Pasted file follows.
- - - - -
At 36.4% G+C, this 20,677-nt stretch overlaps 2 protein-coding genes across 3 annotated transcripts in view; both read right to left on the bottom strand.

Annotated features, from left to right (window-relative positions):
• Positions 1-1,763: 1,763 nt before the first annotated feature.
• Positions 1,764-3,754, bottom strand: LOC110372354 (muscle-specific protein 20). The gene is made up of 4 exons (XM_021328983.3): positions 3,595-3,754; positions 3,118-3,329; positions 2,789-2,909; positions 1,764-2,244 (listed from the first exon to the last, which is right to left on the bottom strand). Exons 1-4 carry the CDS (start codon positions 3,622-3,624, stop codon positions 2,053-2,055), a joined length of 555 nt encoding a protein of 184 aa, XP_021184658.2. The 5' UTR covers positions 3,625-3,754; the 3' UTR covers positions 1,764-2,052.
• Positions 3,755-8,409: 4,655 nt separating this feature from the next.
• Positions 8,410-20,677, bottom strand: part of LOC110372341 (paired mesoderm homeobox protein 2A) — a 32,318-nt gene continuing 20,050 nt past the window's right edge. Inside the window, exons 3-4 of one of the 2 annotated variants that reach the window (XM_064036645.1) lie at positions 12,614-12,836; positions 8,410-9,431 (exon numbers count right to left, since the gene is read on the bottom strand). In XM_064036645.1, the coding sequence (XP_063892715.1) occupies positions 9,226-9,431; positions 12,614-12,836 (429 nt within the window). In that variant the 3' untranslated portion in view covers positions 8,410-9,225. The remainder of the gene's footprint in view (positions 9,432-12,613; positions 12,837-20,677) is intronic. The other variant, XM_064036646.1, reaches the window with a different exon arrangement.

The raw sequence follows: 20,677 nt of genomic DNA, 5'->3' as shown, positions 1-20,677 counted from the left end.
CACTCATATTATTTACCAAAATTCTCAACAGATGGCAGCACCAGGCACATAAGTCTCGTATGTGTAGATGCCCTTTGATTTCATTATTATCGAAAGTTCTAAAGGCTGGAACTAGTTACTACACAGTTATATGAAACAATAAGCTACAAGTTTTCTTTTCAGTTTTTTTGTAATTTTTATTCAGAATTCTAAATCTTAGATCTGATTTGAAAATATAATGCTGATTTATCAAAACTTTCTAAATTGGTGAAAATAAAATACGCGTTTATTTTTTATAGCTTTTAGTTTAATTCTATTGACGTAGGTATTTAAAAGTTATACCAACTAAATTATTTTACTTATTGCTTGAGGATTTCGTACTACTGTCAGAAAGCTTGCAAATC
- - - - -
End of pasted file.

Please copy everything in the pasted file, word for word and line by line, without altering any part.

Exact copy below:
At 36.4% G+C, this 20,677-nt stretch overlaps 2 protein-coding genes across 3 annotated transcripts in view; both read right to left on the bottom strand.

Annotated features, from left to right (window-relative positions):
• Positions 1-1,763: 1,763 nt before the first annotated feature.
• Positions 1,764-3,754, bottom strand: LOC110372354 (muscle-specific protein 20). The gene is made up of 4 exons (XM_021328983.3): positions 3,595-3,754; positions 3,118-3,329; positions 2,789-2,909; positions 1,764-2,244 (listed from the first exon to the last, which is right to left on the bottom strand). Exons 1-4 carry the CDS (start codon positions 3,622-3,624, stop codon positions 2,053-2,055), a joined length of 555 nt encoding a protein of 184 aa, XP_021184658.2. The 5' UTR covers positions 3,625-3,754; the 3' UTR covers positions 1,764-2,052.
• Positions 3,755-8,409: 4,655 nt separating this feature from the next.
• Positions 8,410-20,677, bottom strand: part of LOC110372341 (paired mesoderm homeobox protein 2A) — a 32,318-nt gene continuing 20,050 nt past the window's right edge. Inside the window, exons 3-4 of one of the 2 annotated variants that reach the window (XM_064036645.1) lie at positions 12,614-12,836; positions 8,410-9,431 (exon numbers count right to left, since the gene is read on the bottom strand). In XM_064036645.1, the coding sequence (XP_063892715.1) occupies positions 9,226-9,431; positions 12,614-12,836 (429 nt within the window). In that variant the 3' untranslated portion in view covers positions 8,410-9,225. The remainder of the gene's footprint in view (positions 9,432-12,613; positions 12,837-20,677) is intronic. The other variant, XM_064036646.1, reaches the window with a different exon arrangement.

The raw sequence follows: 20,677 nt of genomic DNA, 5'->3' as shown, positions 1-20,677 counted from the left end.
CACTCATATTATTTACCAAAATTCTCAACAGATGGCAGCACCAGGCACATAAGTCTCGTATGTGTAGATGCCCTTTGATTTCATTATTATCGAAAGTTCTAAAGGCTGGAACTAGTTACTACACAGTTATATGAAACAATAAGCTACAAGTTTTCTTTTCAGTTTTTTTGTAATTTTTATTCAGAATTCTAAATCTTAGATCTGATTTGAAAATATAATGCTGATTTATCAAAACTTTCTAAATTGGTGAAAATAAAATACGCGTTTATTTTTTATAGCTTTTAGTTTAATTCTATTGACGTAGGTATTTAAAAGTTATACCAACTAAATTATTTTACTTATTGCTTGAGGATTTCGTACTACTGTCAGAAAGCTTGCAAATC